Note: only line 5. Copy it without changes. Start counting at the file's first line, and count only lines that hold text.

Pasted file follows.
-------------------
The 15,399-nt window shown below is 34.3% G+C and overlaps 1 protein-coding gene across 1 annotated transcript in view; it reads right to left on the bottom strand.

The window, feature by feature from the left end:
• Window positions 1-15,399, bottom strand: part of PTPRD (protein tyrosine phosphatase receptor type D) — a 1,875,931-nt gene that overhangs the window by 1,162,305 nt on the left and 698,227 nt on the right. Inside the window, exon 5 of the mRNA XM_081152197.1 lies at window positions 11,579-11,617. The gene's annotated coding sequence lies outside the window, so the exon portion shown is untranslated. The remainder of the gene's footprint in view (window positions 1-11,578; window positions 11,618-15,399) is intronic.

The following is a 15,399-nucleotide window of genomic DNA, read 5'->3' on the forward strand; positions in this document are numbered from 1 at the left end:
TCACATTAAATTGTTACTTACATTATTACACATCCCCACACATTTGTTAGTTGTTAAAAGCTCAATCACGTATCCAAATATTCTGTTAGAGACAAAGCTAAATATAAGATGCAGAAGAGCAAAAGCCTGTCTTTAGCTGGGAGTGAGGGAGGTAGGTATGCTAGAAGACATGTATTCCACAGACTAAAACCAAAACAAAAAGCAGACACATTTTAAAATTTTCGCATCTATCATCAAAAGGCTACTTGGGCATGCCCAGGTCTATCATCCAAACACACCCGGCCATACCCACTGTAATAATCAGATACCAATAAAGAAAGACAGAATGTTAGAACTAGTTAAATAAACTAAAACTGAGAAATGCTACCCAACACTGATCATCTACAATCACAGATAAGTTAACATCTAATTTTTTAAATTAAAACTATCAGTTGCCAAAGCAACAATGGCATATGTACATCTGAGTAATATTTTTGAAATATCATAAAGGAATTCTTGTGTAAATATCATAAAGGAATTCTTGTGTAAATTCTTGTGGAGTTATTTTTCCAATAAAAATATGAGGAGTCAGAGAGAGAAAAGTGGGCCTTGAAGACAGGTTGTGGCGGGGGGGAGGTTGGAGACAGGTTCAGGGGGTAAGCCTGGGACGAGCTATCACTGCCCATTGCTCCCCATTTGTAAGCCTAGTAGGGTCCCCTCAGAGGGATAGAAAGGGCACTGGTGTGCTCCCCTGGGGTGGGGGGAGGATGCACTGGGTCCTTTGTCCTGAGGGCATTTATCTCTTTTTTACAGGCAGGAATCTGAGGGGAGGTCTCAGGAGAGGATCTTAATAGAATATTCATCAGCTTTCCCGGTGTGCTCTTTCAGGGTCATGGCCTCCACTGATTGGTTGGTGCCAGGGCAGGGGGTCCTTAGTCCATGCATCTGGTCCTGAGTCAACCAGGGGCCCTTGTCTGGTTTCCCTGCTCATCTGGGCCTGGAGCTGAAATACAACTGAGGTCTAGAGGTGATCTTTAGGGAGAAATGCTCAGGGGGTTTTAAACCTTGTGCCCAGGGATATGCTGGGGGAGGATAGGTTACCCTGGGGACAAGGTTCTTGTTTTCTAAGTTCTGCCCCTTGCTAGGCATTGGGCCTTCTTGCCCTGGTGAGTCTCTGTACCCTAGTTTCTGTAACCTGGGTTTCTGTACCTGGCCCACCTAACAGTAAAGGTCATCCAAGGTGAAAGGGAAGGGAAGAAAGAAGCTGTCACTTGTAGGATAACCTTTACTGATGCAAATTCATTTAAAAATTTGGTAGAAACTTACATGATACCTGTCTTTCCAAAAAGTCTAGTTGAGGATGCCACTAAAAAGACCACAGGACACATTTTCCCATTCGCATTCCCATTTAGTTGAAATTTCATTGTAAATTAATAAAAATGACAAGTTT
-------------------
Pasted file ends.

TCACATTAAATTGTTACTTACATTATTACACATCCCCACACATTTGTTAGTTGTTAAAAGCTCAATCACGTATCCAAATATTCTGTTAGAGACAAAGCTAAATATAAGATGCAGAAGAGCAAAAGCCTGTCTTTAGCTGGGAGTGAGGGAGGTAGGTATGCTAGAAGACATGTATTCCACAGACTAAAACCAAAACAAAAAGCAGACACATTTTAAAATTTTCGCATCTATCATCAAAAGGCTACTTGGGCATGCCCAGGTCTATCATCCAAACACACCCGGCCATACCCACTGTAATAATCAGATACCAATAAAGAAAGACAGAATGTTAGAACTAGTTAAATAAACTAAAACTGAGAAATGCTACCCAACACTGATCATCTACAATCACAGATAAGTTAACATCTAATTTTTTAAATTAAAACTATCAGTTGCCAAAGCAACAATGGCATATGTACATCTGAGTAATATTTTTGAAATATCATAAAGGAATTCTTGTGTAAATATCATAAAGGAATTCTTGTGTAAATTCTTGTGGAGTTATTTTTCCAATAAAAATATGAGGAGTCAGAGAGAGAAAAGTGGGCCTTGAAGACAGGTTGTGGCGGGGGGGAGGTTGGAGACAGGTTCAGGGGGTAAGCCTGGGACGAGCTATCACTGCCCATTGCTCCCCATTTGTAAGCCTAGTAGGGTCCCCTCAGAGGGATAGAAAGGGCACTGGTGTGCTCCCCTGGGGTGGGGGGAGGATGCACTGGGTCCTTTGTCCTGAGGGCATTTATCTCTTTTTTACAGGCAGGAATCTGAGGGGAGGTCTCAGGAGAGGATCTTAATAGAATATTCATCAGCTTTCCCGGTGTGCTCTTTCAGGGTCATGGCCTCCACTGATTGGTTGGTGCCAGGGCAGGGGGTCCTTAGTCCATGCATCTGGTCCTGAGTCAACCAGGGGCCCTTGTCTGGTTTCCCTGCTCATCTGGGCCTGGAGCTGAAATACAACTGAGGTCTAGAGGTGATCTTTAGGGAGAAATGCTCAGGGGGTTTTAAACCTTGTGCCCAGGGATATGCTGGGGGAGGATAGGTTACCCTGGGGACAAGGTTCTTGTTTTCTAAGTTCTGCCCCTTGCTAGGCATTGGGCCTTCTTGCCCTGGTGAGTCTCTGTACCCTAGTTTCTGTAACCTGGGTTTCTGTACCTGGCCCACCTAACAGTAAAGGTCATCCAAGGTGAAAGGGAAGGGAAGAAAGAAGCTGTCACTTGTAGGATAACCTTTACTGATGCAAATTCATTTAAAAATTTGGTAGAAACTTACATGATACCTGTCTTTCCAAAAAGTCTAGTTGAGGATGCCACTAAAAAGACCACAGGACACATTTTCCCATTCGCATTCCCATTTAGTTGAAATTTCATTGTAAATTAATAAAAATGACAAGTTT